Reference~ Book of the Lover and the Beloved, Ramon Lull

Wednesday, November 20, 2013

The Lover and the Beloved, Part 2

44.  There are two fires that warm the love of a true Lover: one is of pleasures, desires and thoughts: the other is of weeping and crying, of fear and grief.

45.  The Lover longed for solitude, and went away to live alone, that he might gain the companionship of his Beloved, for amid many people he was lonely.

49.  Whether Lover and Beloved are near or far is all one; for their love mingles as water mingles with wine.  They are linked as heat with light; they approach and are united as Essence and Being.

56.  The heart of the Lover soared to the heights of the Beloved's abode, so that he might not lose his love for Him in the deep places of this world.  And when he reached his Beloved he contemplated Him with joy and delight.  But the Beloved led him down again to this world to make trial of him with tribulations and adversities.

62.  'Say, Fool of Love, if thy Beloved no longer cared for thee, what wouldst thou do?'  'I should love Him still,' he replied.  'Else must I die; seeing that to cease to love is death and love is life.'

63.  They asked the Lover what he meant by perseverance.  'It is both happiness and sorrow,' he answered, 'in the Lover who ever loves, honours and serves his Beloved with courage, patience, and hope.'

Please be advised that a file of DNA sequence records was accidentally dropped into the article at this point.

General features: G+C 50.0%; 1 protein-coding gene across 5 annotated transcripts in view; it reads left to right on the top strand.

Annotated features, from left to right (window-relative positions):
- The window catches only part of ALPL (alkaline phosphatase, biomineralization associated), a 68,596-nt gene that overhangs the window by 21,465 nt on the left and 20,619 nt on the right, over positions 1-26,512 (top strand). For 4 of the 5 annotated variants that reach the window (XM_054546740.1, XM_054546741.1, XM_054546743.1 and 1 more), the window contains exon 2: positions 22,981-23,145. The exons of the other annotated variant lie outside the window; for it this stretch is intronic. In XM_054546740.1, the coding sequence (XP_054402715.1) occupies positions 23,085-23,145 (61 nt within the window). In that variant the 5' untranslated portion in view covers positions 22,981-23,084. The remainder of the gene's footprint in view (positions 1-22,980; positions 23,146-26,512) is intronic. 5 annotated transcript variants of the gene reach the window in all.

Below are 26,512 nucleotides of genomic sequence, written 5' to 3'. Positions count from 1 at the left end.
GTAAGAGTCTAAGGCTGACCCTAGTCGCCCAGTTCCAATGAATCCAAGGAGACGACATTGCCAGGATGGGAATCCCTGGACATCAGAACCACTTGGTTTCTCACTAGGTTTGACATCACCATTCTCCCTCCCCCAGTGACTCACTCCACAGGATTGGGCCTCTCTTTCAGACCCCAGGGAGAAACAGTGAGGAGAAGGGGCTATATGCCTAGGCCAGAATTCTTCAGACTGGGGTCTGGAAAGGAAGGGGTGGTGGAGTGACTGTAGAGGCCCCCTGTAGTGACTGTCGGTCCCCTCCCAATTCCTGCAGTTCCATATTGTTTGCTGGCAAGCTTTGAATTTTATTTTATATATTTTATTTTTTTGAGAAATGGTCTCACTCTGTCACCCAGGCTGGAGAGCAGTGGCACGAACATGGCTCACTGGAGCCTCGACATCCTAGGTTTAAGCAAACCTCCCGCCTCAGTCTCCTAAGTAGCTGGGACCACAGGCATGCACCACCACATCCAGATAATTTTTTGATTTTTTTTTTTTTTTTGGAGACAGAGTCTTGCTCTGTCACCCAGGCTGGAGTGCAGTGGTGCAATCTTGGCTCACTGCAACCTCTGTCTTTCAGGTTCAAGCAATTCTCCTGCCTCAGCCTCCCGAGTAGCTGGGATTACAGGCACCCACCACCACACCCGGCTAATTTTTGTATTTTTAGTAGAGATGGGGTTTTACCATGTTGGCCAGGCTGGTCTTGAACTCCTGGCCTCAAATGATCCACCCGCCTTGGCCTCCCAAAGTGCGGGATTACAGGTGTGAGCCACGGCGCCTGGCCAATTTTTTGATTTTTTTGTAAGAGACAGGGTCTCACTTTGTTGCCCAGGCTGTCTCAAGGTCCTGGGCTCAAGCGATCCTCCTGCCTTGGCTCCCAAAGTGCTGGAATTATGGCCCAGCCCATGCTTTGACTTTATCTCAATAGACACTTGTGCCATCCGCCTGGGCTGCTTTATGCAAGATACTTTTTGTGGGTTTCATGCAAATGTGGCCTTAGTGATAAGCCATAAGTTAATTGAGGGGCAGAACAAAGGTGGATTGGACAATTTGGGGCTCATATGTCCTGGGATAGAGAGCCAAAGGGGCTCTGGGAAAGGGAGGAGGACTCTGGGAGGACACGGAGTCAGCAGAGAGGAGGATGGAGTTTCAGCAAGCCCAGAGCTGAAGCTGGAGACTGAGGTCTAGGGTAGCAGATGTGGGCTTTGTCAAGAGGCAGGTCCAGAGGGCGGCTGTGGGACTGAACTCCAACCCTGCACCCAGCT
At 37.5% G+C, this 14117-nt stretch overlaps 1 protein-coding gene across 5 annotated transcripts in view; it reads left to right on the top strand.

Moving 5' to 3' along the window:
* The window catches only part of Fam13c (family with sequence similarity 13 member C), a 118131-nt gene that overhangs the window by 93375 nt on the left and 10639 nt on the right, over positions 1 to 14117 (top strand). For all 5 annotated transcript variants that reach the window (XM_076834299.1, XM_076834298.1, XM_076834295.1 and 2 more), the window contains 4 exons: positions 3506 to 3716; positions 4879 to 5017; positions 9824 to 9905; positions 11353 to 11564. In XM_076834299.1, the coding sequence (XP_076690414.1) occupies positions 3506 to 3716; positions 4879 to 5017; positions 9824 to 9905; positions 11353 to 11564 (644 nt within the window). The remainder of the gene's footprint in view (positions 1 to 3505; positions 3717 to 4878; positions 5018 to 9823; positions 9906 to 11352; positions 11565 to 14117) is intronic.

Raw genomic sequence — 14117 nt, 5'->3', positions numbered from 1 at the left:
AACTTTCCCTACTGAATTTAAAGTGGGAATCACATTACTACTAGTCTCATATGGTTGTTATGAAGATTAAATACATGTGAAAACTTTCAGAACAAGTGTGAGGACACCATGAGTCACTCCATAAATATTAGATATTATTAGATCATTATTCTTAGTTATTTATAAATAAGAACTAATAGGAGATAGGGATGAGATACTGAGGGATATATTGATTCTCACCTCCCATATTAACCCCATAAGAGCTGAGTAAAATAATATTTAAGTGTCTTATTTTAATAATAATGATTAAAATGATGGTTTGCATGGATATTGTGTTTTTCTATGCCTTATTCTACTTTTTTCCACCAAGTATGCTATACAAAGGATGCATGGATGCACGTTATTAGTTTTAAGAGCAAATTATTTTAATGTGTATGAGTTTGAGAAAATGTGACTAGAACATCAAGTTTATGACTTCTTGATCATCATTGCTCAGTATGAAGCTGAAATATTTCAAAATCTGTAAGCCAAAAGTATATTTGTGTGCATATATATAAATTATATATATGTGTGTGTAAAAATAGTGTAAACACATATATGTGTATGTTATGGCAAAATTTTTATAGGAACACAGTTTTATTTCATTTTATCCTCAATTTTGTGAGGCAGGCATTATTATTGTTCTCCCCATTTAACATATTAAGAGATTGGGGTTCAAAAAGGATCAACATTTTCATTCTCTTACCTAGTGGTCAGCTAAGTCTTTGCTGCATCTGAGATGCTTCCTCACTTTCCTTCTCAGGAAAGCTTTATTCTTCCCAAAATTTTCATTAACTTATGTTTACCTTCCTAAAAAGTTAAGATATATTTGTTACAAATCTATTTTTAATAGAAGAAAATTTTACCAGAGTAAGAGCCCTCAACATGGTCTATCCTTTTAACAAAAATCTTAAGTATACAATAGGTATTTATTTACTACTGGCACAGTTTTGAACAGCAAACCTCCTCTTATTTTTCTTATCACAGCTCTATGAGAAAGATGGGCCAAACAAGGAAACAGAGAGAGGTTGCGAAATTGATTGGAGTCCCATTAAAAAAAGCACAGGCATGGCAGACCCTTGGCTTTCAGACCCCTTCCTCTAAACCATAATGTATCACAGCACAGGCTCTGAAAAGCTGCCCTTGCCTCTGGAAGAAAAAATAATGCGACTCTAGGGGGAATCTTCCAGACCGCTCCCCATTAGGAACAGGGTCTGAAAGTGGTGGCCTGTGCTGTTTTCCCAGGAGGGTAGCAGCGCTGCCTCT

65.  They asked the Lover, what he meant by happiness.  'It is sorrow,' he replied, 'borne for Love's sake.'  'O Fool,' they answered, 'what, then, is sorrow?'  'It is the remembrance of dishonor done to my Beloved, who is worthy of all honour.'  And they asked him again: 'What is misery?'  'To get one's desires in this world,' he replied, 'for such fleeting joys are followed by perpetual torment.'

67.  Said the Lover to his Beloved:  'Thou art all, and through all, and in all, and with all.  I would give Thee all of myself that I may have all of Thee, and Thou all of me.'  The Beloved answered: 'Thou canst not have Me wholly unless thou art wholly Mine.'  And the Lover said: 'Let me be wholly Thine and be Thou wholly mine.'  The Beloved answered: 'If I am wholly Thine, what part in Me will thy son have, thy brother, thy sister and thy father?'  The Lover replied: 'Thou, O my Beloved, art so great Whole, that Thou canst abound, and yet be wholly of each one who gives himself wholly to Thee.'

Reference~ Book of the Lover and the Beloved, Ramon Lull

Saturday, November 16, 2013

The Lover and the Beloved, Part 1